School-leavers and "gap" students taking a year off are not being deterred from full-time volunteer work because of changes to student funding, according to Community Service Volunteers Scotland, the leading agency.
Catherine Field, CSV Scotland's external relations officer, said only one or two were dropping out to avoid increased debt caused by the scrapping of grants and the introduction of loans and tuition fees. "We are encouraging people not to panic and to think strategically because these are big decisions for the future. Young people have to ask themselves what they want to achieve," Ms Field said.
About 150 young Scots every year volunteer to be sent anywhere in Britain to work on a range of community placements, from helping people with learning disabilities to working with young offenders or the homeless. Ms Field said: "A year out has become a popular option over the last five to six years. Universities often lower the number of points you need to get in if you have done volunteering. The gap year is not going to die."
Ms Field said CSV was encouraging teachers and career advisers not to pressurise young people into heading straight to university. A year out of studies had many advantages. "You can come back feeling refreshed. It gives you time to recharge your batteries after all the swotting and studying. School environments can be quite limiting. CSV is about saying we will put you in an environment that is completely different and which is useful to getting a job eventually," Ms Field said.
Many "soft", people-based skills were improved through working in the community. "It is not just exam certificates employers are increasingly looking for. They are looking for proof you can do things, can meet challenges and deadlines and full-time volunteering is one of the ways you can prove that, " she said.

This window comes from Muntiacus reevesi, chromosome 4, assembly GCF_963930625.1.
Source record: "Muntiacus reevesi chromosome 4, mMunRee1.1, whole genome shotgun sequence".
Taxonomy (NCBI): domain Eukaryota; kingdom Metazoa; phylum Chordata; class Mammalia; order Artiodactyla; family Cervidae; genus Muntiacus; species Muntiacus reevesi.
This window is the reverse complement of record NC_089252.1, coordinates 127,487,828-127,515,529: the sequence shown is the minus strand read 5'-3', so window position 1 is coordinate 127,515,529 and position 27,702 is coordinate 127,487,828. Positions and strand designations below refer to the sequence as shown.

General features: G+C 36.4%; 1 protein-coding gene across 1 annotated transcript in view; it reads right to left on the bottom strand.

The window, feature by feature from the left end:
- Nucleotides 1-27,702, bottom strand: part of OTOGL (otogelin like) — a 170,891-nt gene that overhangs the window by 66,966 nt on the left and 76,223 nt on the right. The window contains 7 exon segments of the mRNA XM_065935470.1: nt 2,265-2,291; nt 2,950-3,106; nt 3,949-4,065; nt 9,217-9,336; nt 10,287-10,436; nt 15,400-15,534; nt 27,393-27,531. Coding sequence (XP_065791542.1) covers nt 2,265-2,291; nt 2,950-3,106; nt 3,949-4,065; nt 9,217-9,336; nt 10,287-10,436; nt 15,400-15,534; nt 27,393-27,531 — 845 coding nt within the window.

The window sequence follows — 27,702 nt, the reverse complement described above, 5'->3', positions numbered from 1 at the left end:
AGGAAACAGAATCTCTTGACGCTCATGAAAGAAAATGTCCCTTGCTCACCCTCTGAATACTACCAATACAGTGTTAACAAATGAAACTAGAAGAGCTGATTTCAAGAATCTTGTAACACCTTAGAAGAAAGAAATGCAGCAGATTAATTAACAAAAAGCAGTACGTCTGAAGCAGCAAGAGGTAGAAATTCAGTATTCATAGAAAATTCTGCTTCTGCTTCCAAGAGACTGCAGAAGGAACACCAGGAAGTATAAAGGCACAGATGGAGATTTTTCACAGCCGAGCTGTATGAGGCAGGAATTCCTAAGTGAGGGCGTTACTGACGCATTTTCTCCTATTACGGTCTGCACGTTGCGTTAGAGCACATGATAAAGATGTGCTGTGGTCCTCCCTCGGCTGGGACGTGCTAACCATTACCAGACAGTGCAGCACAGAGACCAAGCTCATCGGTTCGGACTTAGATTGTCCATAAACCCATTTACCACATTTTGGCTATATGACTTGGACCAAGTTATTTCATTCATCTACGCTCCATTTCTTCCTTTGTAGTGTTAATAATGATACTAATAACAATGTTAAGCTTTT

Volunteers are given expenses, food and accommodation in return for between four months and a year of their time. All placements are away from home.
Jill O'Sullivan, aged 18, from Kirriemuir, says the changes in student funding might have dissuaded her from a CSV placement, but adds: "If you are determined enough, you would want to do it." People who volunteer are genuinely committed to helping others, she says.
Jill has completed a seven-month placement with an Edinburgh charity and will take up a place on a psychology course at Dundee University in September, a year after leaving S6 at Webster's High.
"I just wanted to do something different and I did not want to follow what everyone else did. The appeal of CSV is that it's free. You do not know what you are going to do and you have no idea where you are going," she says.
She "lived in" with two people with learning disabilities. "It was a big challenge and most of it was fun but living in is hard when it's 24 hours a day. It's also different being away from home and being responsible for other people. I also worked in an office for one day a week," she says.
Jill says the experience has made her more mature and better prepared to face university.
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